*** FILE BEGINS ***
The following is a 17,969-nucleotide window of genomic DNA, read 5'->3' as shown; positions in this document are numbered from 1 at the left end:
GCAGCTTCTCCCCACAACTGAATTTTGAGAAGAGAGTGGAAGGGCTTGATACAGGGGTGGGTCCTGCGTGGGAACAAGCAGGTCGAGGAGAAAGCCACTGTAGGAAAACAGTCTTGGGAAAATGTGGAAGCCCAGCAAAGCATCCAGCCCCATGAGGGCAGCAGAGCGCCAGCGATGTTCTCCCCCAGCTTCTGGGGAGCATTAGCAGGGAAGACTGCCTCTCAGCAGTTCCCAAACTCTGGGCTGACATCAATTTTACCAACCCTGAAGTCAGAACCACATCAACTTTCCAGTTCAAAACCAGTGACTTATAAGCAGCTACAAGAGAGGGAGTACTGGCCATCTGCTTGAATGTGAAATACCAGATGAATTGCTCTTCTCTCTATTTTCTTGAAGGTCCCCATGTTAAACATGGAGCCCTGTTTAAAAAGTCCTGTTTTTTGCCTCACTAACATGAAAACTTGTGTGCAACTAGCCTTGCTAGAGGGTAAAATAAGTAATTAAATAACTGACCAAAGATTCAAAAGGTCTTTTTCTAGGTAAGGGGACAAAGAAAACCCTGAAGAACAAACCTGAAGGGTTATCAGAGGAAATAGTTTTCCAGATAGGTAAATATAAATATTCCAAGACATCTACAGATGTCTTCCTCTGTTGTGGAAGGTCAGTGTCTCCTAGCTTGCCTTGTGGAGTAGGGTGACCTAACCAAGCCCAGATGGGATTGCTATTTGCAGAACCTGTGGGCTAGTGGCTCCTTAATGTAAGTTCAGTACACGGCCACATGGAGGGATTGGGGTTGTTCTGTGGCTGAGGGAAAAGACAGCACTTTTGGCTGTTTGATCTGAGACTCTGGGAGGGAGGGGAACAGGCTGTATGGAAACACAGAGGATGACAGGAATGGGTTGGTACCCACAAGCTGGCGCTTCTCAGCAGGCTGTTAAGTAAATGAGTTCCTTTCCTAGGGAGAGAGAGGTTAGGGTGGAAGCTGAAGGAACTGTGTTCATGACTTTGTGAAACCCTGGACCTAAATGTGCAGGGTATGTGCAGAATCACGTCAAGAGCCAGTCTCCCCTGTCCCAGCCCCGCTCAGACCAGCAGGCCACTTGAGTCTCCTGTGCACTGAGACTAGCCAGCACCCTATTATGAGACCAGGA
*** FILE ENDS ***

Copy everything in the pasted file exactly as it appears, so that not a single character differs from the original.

The following is a 17,969-nucleotide window of genomic DNA, read 5'->3' as shown; positions in this document are numbered from 1 at the left end:
GCAGCTTCTCCCCACAACTGAATTTTGAGAAGAGAGTGGAAGGGCTTGATACAGGGGTGGGTCCTGCGTGGGAACAAGCAGGTCGAGGAGAAAGCCACTGTAGGAAAACAGTCTTGGGAAAATGTGGAAGCCCAGCAAAGCATCCAGCCCCATGAGGGCAGCAGAGCGCCAGCGATGTTCTCCCCCAGCTTCTGGGGAGCATTAGCAGGGAAGACTGCCTCTCAGCAGTTCCCAAACTCTGGGCTGACATCAATTTTACCAACCCTGAAGTCAGAACCACATCAACTTTCCAGTTCAAAACCAGTGACTTATAAGCAGCTACAAGAGAGGGAGTACTGGCCATCTGCTTGAATGTGAAATACCAGATGAATTGCTCTTCTCTCTATTTTCTTGAAGGTCCCCATGTTAAACATGGAGCCCTGTTTAAAAAGTCCTGTTTTTTGCCTCACTAACATGAAAACTTGTGTGCAACTAGCCTTGCTAGAGGGTAAAATAAGTAATTAAATAACTGACCAAAGATTCAAAAGGTCTTTTTCTAGGTAAGGGGACAAAGAAAACCCTGAAGAACAAACCTGAAGGGTTATCAGAGGAAATAGTTTTCCAGATAGGTAAATATAAATATTCCAAGACATCTACAGATGTCTTCCTCTGTTGTGGAAGGTCAGTGTCTCCTAGCTTGCCTTGTGGAGTAGGGTGACCTAACCAAGCCCAGATGGGATTGCTATTTGCAGAACCTGTGGGCTAGTGGCTCCTTAATGTAAGTTCAGTACACGGCCACATGGAGGGATTGGGGTTGTTCTGTGGCTGAGGGAAAAGACAGCACTTTTGGCTGTTTGATCTGAGACTCTGGGAGGGAGGGGAACAGGCTGTATGGAAACACAGAGGATGACAGGAATGGGTTGGTACCCACAAGCTGGCGCTTCTCAGCAGGCTGTTAAGTAAATGAGTTCCTTTCCTAGGGAGAGAGAGGTTAGGGTGGAAGCTGAAGGAACTGTGTTCATGACTTTGTGAAACCCTGGACCTAAATGTGCAGGGTATGTGCAGAATCACGTCAAGAGCCAGTCTCCCCTGTCCCAGCCCCGCTCAGACCAGCAGGCCACTTGAGTCTCCTGTGCACTGAGACTAGCCAGCACCCTATTATGAGACCAGGA